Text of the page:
At first I was a bit wary of spending Watson time make post-Watson plans, but visiting these schools and deciding what to do next turned out to be a hugely important aspect of my last quarter, as this decision-making process actually allowed me to process and integrate many of the changes to myself that had occurred during the year. All of this was put into practice as I had to decide whether I would take the offer from the Vintage Master or wait until next year and apply to another program which, ostensibly, would be the more ‘appropriate’ choice given my background in chemistry, as it is more science-driven and technical than the Vintage Master which has a large marketing and language component. But, looking at this past year, it is clear that two aspects stand out above all else as the most important, the most enjoyable, the most influential – people and languages. And from that I’ve leaned that I want, even need, communication to be a key aspect of what I do, and that must take precedence over what I think I “should” be interested in pursuing based on my academic background. I’ve struggled throughout my life with making decisions based on what I think I “should” do, and the Watson year has given me the unprecedented opportunity to make a year’s worth of decisions solely based on what I want to do, and in doing so I have finally allowed myself to begin to learn what, exactly, that is.
It seems a bit wrong to call this a “final” report after coming from the conference where we all came away with an understanding of just how non-final this moment is – the juncture between a Watson Year and a Watson Life. I am so glad that I don’t have to say goodbye to the Watson, but rather hello to a new manner of interacting with my year. And what a year it was. I cannot begin to thank you, the Watson Foundation, enough for this opportunity. For the opportunity to explore, observe, learn, play, work, love, hurt, laugh, cry, and discover myself. For the blind faith, the support, the validation to do what I love, without stipulation, without expectation. I have always been my biggest critic, my biggest hindrance, and your support finally allowed me to fully support myself. There is no greater gift. Thank you Watson Foundation for this incredible Watson Opportunity to have seized, this incredible Watson Year to have completed, and this incredible Watson Life to live.
 Quote from The Art of Racing in the Rain, by Garth Stein, which I was reading on my first planeride of the year, from Seattle to Barcelona. I wrote down the quote on the front page of my journal in hopes that I would look back today, writing my final report, and it would ring true. It does.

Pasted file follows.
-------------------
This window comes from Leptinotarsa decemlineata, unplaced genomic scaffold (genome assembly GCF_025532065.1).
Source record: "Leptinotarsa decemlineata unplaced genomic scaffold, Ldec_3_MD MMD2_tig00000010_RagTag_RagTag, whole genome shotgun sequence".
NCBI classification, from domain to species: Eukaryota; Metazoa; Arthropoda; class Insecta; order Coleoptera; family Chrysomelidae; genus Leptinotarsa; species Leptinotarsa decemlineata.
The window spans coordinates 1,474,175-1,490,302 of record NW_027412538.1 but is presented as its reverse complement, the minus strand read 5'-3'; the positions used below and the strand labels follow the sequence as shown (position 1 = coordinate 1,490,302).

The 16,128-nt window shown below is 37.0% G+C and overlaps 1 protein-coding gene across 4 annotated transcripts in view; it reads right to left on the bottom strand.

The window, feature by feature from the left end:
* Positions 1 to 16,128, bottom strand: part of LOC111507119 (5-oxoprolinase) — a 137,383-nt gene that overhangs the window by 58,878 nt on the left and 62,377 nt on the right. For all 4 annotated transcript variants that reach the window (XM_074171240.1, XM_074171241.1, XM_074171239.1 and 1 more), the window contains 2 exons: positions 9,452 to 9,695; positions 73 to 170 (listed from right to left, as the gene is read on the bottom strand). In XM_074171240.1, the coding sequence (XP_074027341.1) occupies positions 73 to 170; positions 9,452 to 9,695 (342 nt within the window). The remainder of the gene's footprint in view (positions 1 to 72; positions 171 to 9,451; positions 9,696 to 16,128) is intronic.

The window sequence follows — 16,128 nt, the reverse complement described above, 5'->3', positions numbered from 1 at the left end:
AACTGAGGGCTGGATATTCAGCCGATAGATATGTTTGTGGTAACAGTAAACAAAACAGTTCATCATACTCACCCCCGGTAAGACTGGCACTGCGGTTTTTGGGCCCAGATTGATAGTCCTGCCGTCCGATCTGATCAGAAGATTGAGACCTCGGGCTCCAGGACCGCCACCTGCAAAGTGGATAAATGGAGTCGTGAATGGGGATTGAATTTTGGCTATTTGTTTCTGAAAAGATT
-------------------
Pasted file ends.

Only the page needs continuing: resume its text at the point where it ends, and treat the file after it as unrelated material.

My favorite of a list of ‘key terms’ we came up with in a weighty discussion group at the Returning Fellows conference, this word, in various forms, will be recurrent in this report.
 In fact, in the book’s prologue, wine critic Joshua Greene admits that many find the principles of biodynamics to be “romantic or foolish.”
 The South African term for a pick-up truck.
 Overthinking something meant to be experienced? Hmm… that sounds like a mistake on par with, say, overthinking the Watson But in all seriousness, doesn’t that make perfect sense? Why ruin something sensorial by complicating it with the mind, which isn’t equipped, on its own, to fully enjoy the wine. This is exactly the challenge I see with reductive techniques that attempt to understand a wine by analyzing its individual components.
 He aged the wine in a new oak barrel for a year, then removed it and put it in a new barrel again each year for a total of five years. The explanation involved a metaphor using basketballs and tennis balls to express his theory that the wine becomes saturated by tannins more quickly than by smaller molecules, which continue to be extracted.
 The bottle goes for about $350, so naturally isn’t poured during a tasting.
 Such as the day I spent with the women I dubbed the “Real Housewives of Durbanville” – which was also the day I decided I never want to become rich.
 From The Alchemist by Paulo Coelho, which I read, in French, for the first time this year, continually finding myself amazed by the inspiration and clarity I found for interpreting my own experiences. Here I quote the book in French, because that is how I read it, but this means, “To come to your treasure, you must be attentive to the signs. God has written in the world the path which each of us should follow. You must only read what he has written for you.”
 At least no earthquakes were involved, this time.
 This meeting occurred on July 10, a mere 50 days before I’d be heading back to Angers to start the program. And yes, somehow, I have [almost] everything ready.